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Thursday round-up

Yesterday the Court heard oral argument in two cases. In the first, Sykes v. United States, it considered whether fleeing the police in a car, after being ordered to stop, constitutes a “violent felony” for purposes of the Armed Career Criminal Act. At issue in the second case, Kentucky v. King, are the circumstances in which lawful police action impermissibly “creates” exigent circumstances, such that the exigent circumstances exception to the warrant requirement does not apply. Transcripts of both arguments are available here.

Kentucky v. King, the exigent circumstances case, garnered the lion’s share of the media attention. After what the Volokh Conspiracy’s Orin Kerr describes as a “messy” oral argument, most journalists and commentators predict that the Court will uphold the warrantless search. NPR’s Nina Totenberg suggests that the respondent’s lawyer “seemed unable to persuade the justices that she had a workable rule.” And Slate’s Dahlia Lithwick predicts that the Court is “poised to eviscerate the warrant requirement in a broad class of ‘exigent’ situations.”  Lithwick also discusses the argument in Sykes v. United States, the Armed Career Criminal Act case. The Los Angeles Times, the New York Times, USA Today, the Associated Press, the Crime & Consequences blog, and PoliceOne have additional coverage of the argument in King. JURIST briefly summarizes both of yesterday’s cases.

Courthouse News Service and JURIST have additional coverage of the Court’s order, issued late Tuesday, staying the execution of Texas death row inmate Cleve Foster, an Army veteran convicted in 2002 of rape and murder. See yesterday’s round-up for additional coverage of the order.


  • At JURIST, Andrea Bottorff discusses Goodyear Luxembourg Tires v. Brown and J. McIntyre Machinery v. Nicastro, the pair of personal jurisdiction cases in which the Court heard oral argument on Tuesday.
  • Julian Pecquet of The Hill reports that the Court’s decision in Mayo Foundation v. United States, the medical resident payroll tax case, is rekindling debate over the length of  medical residents’ shifts.  If residents “are properly deemed workers . . . for purposes of paying Social Security taxes,” a spokesperson for Public Citizen argues, they “should also have other protections afforded to workers.”
  • At the Atlantic, Garrett Epps ponders whether and how the Arizona shootings might influence the Court’s Second Amendment jurisprudence. He suggests that “there will be a number of chances in the next few years to clarify how ‘fundamental’ the right to bear arms is, and the court may be more circumspect in its language as a result of events like the Tucson shooting.”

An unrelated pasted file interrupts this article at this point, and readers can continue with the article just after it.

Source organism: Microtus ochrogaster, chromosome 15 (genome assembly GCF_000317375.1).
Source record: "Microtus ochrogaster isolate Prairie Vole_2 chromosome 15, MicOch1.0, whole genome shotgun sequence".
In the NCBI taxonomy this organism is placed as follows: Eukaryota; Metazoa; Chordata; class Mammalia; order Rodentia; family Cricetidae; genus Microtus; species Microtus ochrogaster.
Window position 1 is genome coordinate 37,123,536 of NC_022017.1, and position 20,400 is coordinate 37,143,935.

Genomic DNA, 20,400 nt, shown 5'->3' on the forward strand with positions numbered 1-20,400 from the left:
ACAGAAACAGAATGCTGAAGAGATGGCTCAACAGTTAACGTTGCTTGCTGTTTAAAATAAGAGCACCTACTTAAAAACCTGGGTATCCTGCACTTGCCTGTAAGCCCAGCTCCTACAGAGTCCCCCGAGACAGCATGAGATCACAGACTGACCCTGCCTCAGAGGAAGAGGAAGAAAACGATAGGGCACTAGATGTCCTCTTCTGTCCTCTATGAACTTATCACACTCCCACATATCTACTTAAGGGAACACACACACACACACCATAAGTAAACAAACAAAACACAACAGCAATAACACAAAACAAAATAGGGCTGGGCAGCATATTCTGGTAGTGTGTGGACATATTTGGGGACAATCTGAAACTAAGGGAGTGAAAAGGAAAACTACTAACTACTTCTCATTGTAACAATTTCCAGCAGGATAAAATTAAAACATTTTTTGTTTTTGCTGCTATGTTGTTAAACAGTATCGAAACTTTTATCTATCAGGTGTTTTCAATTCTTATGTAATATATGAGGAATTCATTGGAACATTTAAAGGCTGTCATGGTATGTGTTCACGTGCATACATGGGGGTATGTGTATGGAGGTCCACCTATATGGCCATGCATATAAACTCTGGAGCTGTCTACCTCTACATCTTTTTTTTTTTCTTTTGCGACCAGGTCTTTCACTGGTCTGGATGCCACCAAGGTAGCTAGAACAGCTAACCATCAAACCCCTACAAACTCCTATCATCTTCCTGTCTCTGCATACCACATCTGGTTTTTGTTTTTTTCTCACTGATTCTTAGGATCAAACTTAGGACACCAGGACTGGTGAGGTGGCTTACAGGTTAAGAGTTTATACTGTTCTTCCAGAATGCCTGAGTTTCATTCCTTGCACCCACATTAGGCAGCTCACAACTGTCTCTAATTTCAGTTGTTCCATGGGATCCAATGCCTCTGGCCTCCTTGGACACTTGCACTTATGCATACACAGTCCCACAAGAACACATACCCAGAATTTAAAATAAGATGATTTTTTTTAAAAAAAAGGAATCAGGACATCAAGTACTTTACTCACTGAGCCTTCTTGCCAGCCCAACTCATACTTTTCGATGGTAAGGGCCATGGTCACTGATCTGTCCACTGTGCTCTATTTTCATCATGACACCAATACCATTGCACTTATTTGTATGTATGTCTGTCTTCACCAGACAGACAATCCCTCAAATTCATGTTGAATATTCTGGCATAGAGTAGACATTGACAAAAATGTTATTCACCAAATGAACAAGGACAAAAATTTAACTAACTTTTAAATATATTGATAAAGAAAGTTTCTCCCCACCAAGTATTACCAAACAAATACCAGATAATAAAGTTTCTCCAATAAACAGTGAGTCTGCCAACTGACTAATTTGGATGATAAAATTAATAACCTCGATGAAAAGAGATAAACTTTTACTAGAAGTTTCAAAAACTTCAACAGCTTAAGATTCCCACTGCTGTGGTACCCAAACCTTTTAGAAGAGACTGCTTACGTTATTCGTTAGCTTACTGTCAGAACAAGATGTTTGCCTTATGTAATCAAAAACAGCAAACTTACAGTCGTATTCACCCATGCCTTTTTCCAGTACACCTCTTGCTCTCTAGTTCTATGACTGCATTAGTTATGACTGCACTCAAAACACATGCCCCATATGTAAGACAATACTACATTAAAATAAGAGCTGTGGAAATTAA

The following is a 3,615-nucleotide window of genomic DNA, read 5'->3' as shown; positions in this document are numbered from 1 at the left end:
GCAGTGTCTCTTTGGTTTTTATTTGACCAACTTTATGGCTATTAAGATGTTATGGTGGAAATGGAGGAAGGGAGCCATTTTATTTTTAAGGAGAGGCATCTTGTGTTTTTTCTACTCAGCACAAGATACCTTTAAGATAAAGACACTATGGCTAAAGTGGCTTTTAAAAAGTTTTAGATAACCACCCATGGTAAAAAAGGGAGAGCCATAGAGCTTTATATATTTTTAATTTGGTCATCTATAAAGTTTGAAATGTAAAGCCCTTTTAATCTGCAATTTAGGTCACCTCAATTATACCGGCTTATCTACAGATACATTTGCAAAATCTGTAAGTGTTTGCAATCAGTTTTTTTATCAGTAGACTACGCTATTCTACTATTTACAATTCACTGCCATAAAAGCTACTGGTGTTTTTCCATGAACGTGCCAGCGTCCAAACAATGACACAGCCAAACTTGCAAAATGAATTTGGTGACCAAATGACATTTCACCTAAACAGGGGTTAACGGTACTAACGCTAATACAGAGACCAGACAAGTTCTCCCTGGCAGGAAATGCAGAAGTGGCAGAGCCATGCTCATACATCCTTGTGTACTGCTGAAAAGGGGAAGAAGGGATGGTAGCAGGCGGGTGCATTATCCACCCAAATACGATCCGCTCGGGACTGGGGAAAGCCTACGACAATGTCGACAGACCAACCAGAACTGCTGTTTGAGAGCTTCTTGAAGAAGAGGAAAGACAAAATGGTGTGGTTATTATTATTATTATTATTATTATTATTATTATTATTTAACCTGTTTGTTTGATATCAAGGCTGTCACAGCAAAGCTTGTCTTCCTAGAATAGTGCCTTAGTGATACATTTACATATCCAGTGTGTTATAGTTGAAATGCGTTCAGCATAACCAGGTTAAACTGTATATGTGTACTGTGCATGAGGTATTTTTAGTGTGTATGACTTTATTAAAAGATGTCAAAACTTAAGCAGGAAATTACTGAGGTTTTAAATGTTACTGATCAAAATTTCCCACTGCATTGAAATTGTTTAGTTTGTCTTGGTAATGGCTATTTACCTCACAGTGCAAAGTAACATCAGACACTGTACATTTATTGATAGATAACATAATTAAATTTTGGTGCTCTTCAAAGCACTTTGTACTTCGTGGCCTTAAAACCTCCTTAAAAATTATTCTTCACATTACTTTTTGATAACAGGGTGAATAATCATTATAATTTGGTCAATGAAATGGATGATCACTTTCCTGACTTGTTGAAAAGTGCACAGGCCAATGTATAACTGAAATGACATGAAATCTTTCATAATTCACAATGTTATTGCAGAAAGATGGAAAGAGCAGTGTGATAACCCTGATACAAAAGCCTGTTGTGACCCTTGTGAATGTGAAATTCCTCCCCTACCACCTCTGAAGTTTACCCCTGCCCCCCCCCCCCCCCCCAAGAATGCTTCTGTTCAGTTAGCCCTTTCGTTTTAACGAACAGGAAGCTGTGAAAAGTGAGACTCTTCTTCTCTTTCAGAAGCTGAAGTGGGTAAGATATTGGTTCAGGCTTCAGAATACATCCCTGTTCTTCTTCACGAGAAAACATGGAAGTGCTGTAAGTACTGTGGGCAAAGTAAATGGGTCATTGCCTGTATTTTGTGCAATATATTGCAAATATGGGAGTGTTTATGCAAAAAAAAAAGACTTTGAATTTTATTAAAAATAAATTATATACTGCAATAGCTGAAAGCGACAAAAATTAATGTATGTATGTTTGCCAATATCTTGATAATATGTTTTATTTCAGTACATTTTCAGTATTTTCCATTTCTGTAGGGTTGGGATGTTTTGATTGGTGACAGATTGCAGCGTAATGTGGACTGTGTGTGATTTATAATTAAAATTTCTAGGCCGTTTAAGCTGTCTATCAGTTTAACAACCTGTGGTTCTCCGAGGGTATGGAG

• Writing for PrawfsBlawg, Steve Vladeck argues that, assuming Justice Kagan “is recused from all matters Guantanamo,” the Court won’t overturn the D.C. Circuit’s Guantanamo decisions “until and unless one of the Boumediene dissenters is willing to even consider chastising the D.C. Circuit for refusing to follow a decision from which they themselves dissented.”
  • At the ABA Journal, Debra Weiss highlights a cert. petition challenging the constitutionality of a North Carolina sodomy law.
  • At Overlawyered, Walter Olson comments on the Court’s denial of mandamus in Comer v. Murphy Oil, the Gulf Coast global warming case out of the Fifth Circuit.
  • Jennifer Steinhauer of the Caucus Blog of the New York Times reports that Justice Kennedy traveled with the President on Air Force One to attend a memorial service in Tucson on Wednesday evening. Retired Justice Sandra Day O’Connor also attended the memorial service.
  • Michael Doyle of the Kansas City Star reports that Michael Newdow, a “California lawyer and dedicated atheist,” filed a cert. petition challenging the presence of “In God We Trust” on U.S. currency. He has also filed a petition “challenging the phrase ‘so help me God’ in the presidential oath,” and expects to file a third petition “challenging the Pledge of Allegiance.”
  • At the National Law Journal, Tony Mauro analyzes Justice Kagan’s debut opinion in Ransom v. FIA Card Services, noting that she “embraced the use of footnotes, the ‘ordinary meaning’ school of statutory interpretation, the Oxford English Dictionary, and the kindly professor approach to announcing decisions.” See yesterday’s round-up for additional commentary on the opinion.

Recommended Citation: Amanda Rice, Thursday round-up, SCOTUSblog (Jan. 13, 2011, 11:00 AM),